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With the General Election now only 37 days away, can we harness new technology and the “wisdom” of social media crowd to help call it?


Big Data and Sentiment Analysis


In the run up to the election you will hear a lot about the power of big data and sentiment analysis, for example in this announcement from TCS.

The technology behind this and similar projects is undoubtedly clever, although I do think the state of the art in sentiment analysis is being overplayed – I recently attended a talk by a professor of computational linguistics who revealed that it helps with their currently not very effective sentiment analysis of twitter if people include emoticons in their messages!

However this attempt to benefit from the “Wisdom of the Crowd” (often cited as a rationale) is doomed for a reason that is as old as computing itself:


“Garbage in, Garbage out”


The sample set of political tweets will largely encompass two analytically unhelpful groups; political activists, who are the least likely to change their vote and the young who are least likely to vote in the first place!

Indeed, at the close of the Scottish referendum campaign, the SNP were convinced that they had won by a good margin off the back of analysis based partly on trends in social media.

(This is different to the US Republicans in 2012 who, at the close of the presidential campaign, also thought they had won but based on no data at all from the non-working system that they had built. This is not relevant to the current discussion except that both instances led to a narrative of the vote being “stolen” developing amongst true believers but I include the aside as I think this article is required reading on how not to roll-out a project to non-technical users)


Opinion Polls


What about the more familiar opinion polls?

As the polling companies are always keen to tell us, polls provide a snapshot and not a predication.  This is true of course but the snapshot itself is not really a snapshot of how people will vote at that moment in time. It is a snapshot of how they answer the question “which party would you vote for if a General Election were held tomorrow”.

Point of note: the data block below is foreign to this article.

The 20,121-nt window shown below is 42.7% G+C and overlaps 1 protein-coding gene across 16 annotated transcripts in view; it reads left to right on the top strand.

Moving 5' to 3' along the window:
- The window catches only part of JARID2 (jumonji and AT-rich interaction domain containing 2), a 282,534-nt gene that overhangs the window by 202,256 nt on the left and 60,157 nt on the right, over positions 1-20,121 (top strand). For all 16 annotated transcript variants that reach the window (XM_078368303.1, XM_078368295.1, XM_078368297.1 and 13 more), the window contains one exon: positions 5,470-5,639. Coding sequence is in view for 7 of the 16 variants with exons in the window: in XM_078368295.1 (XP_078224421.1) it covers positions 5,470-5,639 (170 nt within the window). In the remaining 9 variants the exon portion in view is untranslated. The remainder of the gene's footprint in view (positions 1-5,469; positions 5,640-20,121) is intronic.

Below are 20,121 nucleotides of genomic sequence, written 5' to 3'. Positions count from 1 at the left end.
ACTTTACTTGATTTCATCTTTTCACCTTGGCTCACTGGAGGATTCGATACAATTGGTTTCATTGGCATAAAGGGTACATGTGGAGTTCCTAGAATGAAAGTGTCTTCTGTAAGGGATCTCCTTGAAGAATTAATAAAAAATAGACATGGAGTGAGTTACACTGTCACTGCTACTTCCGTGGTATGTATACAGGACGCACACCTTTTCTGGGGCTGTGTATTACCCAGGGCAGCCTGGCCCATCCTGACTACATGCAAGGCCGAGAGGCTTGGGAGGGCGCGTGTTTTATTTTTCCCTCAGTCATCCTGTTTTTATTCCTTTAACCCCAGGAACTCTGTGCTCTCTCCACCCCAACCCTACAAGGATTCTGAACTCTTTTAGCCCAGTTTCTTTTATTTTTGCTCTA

They subsequently give different answers when asked specifically about their constituency and different answers again when the local candidates are named. Liberal Democrats have found in their private polling of their stronghold seats (a fast dwindling set!) that naming the local candidate can make a 10-point difference in their favour (the incumbency effect) and indeed this is the glimmer of hope that they cling to this time round.

What opinion polls also cannot factor in is anything more than a rudimentary use of past knowledge of voter behaviour – polling firms do differ on how they allocate “Don’t know”s, either ignoring them altogether or reallocating a proportion of them based on declared past voting.

Of course this gives its own problems as people are inherently unreliable and misremember. For instance, when asked, far more people claim to have voted Liberal Democrat in 2010 than the total number of votes the party actually received.


Betting markets


Of course the one source that can take all the above and more into account including past knowledge and contemporary analysis is the betting markets.

In pre-internet days, the above was still true but easy access to information and on-line betting has supercharged this in terms of both numbers and overall quality.

In this case, the “Wisdom of the crowd”, often touted for things like sentiment analysis, does actually hold true because the crowd in this case are actually wise (unlike the twitterati), both individually and collectively.

Political betting is a niche pursuit and as such attracts both amateur and professional psephologists along with those with “inside” knowledge. This means that the weight of the money in the market is quite well informed.


Past-it First Past the Post


The importance of inside knowledge is magnified by a creaking voting system that means that national polls and sentiments are all well and good, but the real result lies in the hands of a hundred thousand odd voters in a handful of marginal constituencies.